Lung cancer non small cell staging prognosis treatment
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Lung Cancer Non-Small Cell Staging/Prognosis/Treatment. Oncology Teaching October 14, 2005 Lorenzo E Ferri . Lung Cancer. Highest cancer death rate for men and women. Canadian Cancer Statistics 2004. Lung Cancer – Pathology. Non-Small Cell Squamous Cell Carcinoma Adenocarcinoma BAC

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Lung cancer non small cell staging prognosis treatment l.jpg

Lung CancerNon-Small CellStaging/Prognosis/Treatment

Oncology Teaching

October 14, 2005

Lorenzo E Ferri


Lung cancer l.jpg
Lung Cancer

Highest cancer death rate for men and women



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Lung Cancer – Pathology

  • Non-Small Cell

    • Squamous Cell Carcinoma

    • Adenocarcinoma

    • BAC

    • Large Cell

  • Small Cell

  • Neuroendocrine (Carcinoid, Large cell NE, small)


Staging l.jpg
Staging

  • Staging should provide prognosis and dictate management

  • TNM Classification universally accepted


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T status – T1

  • 3 cm or less, completely covered by pleura, does not involve main bronchus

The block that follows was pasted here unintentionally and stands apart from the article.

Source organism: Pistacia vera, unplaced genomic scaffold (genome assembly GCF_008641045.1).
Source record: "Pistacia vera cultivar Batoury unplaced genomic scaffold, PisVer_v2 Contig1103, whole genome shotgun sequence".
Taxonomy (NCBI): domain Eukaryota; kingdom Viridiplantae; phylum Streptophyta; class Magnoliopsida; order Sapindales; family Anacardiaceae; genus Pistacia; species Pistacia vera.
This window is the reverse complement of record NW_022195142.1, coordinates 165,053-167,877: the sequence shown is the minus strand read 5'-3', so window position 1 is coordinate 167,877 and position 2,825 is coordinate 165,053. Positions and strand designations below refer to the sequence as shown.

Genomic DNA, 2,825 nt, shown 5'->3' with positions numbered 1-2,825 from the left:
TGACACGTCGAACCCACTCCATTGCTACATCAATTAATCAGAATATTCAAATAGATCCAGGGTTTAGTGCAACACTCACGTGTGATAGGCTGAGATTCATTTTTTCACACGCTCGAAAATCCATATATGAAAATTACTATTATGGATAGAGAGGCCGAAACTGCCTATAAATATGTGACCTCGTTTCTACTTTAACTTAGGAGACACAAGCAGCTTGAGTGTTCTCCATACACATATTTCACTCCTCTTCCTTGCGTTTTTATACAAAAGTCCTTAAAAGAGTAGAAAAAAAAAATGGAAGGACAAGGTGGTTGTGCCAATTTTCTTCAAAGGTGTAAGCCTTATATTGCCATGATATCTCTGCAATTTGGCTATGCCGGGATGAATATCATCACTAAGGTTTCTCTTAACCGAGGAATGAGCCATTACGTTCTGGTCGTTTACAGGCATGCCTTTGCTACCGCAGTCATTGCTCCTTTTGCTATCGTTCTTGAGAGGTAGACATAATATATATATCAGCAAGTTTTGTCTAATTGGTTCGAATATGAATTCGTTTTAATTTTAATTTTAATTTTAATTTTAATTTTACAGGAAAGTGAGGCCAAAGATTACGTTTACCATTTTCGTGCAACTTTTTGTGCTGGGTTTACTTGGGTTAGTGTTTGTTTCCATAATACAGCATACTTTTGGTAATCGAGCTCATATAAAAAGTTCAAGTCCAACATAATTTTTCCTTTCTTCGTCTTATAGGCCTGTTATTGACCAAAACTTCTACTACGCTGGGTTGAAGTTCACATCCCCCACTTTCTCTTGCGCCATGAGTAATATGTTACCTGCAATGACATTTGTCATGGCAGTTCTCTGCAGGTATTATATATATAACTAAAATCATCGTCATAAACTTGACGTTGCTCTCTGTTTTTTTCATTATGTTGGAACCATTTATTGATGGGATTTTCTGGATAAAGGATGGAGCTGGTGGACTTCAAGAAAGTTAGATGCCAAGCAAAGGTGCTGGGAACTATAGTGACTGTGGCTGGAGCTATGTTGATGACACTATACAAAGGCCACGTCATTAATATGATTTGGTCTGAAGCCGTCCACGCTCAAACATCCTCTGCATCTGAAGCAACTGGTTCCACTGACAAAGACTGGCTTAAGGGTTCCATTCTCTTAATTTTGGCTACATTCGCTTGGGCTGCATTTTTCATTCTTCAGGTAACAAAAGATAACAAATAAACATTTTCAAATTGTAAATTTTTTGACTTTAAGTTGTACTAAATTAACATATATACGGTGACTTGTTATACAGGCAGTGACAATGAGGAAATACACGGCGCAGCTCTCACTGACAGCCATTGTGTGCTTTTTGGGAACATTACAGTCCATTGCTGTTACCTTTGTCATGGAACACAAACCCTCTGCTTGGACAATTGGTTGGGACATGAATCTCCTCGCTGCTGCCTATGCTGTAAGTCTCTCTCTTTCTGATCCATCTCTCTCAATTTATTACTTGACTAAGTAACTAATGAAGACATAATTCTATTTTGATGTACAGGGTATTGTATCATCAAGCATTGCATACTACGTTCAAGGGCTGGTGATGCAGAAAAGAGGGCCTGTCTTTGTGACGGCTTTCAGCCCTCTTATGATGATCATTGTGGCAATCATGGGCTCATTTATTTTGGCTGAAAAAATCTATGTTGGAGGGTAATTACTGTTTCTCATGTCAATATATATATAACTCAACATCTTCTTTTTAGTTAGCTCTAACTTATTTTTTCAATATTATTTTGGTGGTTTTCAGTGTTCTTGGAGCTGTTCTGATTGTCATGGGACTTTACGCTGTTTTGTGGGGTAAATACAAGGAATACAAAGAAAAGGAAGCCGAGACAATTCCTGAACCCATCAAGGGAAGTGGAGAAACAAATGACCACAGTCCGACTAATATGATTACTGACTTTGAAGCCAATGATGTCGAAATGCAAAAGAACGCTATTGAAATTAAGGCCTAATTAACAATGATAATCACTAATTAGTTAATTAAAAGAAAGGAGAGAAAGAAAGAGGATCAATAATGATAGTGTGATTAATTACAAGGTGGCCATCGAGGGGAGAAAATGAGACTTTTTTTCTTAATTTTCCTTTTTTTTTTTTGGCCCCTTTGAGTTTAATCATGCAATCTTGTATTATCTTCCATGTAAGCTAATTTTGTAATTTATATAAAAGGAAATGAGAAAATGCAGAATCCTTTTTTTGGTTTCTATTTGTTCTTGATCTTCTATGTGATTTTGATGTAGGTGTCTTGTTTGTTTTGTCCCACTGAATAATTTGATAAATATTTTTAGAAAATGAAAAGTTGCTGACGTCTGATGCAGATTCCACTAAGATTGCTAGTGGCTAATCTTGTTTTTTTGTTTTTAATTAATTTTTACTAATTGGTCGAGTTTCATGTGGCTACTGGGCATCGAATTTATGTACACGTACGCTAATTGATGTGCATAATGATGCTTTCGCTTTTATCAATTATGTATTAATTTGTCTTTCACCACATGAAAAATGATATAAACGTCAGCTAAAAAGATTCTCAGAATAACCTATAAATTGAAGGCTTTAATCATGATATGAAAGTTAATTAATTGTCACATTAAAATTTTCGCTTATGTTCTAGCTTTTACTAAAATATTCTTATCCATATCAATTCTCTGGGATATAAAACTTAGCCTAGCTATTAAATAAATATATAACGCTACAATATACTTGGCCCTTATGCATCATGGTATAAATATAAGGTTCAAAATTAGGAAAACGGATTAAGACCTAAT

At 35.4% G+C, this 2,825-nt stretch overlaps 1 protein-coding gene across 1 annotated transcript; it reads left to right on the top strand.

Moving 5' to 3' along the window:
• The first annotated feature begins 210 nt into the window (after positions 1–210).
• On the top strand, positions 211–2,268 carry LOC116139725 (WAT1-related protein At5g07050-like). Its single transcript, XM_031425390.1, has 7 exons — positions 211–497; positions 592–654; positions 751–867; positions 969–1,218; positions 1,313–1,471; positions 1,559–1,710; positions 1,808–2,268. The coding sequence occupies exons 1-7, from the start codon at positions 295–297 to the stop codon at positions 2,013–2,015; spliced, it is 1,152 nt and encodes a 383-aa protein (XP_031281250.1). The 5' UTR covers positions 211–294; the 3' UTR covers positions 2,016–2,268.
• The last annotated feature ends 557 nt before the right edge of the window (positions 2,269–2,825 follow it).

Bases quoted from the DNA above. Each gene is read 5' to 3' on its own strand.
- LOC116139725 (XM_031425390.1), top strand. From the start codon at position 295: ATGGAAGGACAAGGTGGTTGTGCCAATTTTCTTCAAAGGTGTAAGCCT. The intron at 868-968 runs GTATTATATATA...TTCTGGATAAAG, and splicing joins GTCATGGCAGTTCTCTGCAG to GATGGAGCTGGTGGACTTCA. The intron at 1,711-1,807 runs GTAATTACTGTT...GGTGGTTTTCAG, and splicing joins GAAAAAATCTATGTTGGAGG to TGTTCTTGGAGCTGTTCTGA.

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T Status – T2

  • > 3cm

  • Visceral pleura

  • Main bronchus but > 2cm from carina

  • Atelectasis but not complete lung


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T status – T3

  • Chest wall

  • Diapragm

  • Mediastinal pleura

  • Pericardium

  • Main bronchus <2cm to carina

  • Complete atelectasis


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T Status – T4

  • Carina

  • Vertebrae

  • Great Vessel

  • Esophagus

  • Heart

  • Separate tumour nodule in same lobe

  • MALIGNANT pleural effusion



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N Status

  • N0 – no regional LN metastases

  • N1 – LN mets in ipsilateral peribronchial and/or intrapulmonary

  • N2 – ipsilateral mediastinal or subcarinal

  • N3 – contralat mediastinal or supraclavicular nodes


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M Status

  • Common distant sites sites include

    • Brain, bone, liver, adrenal

  • Two nodules in same lung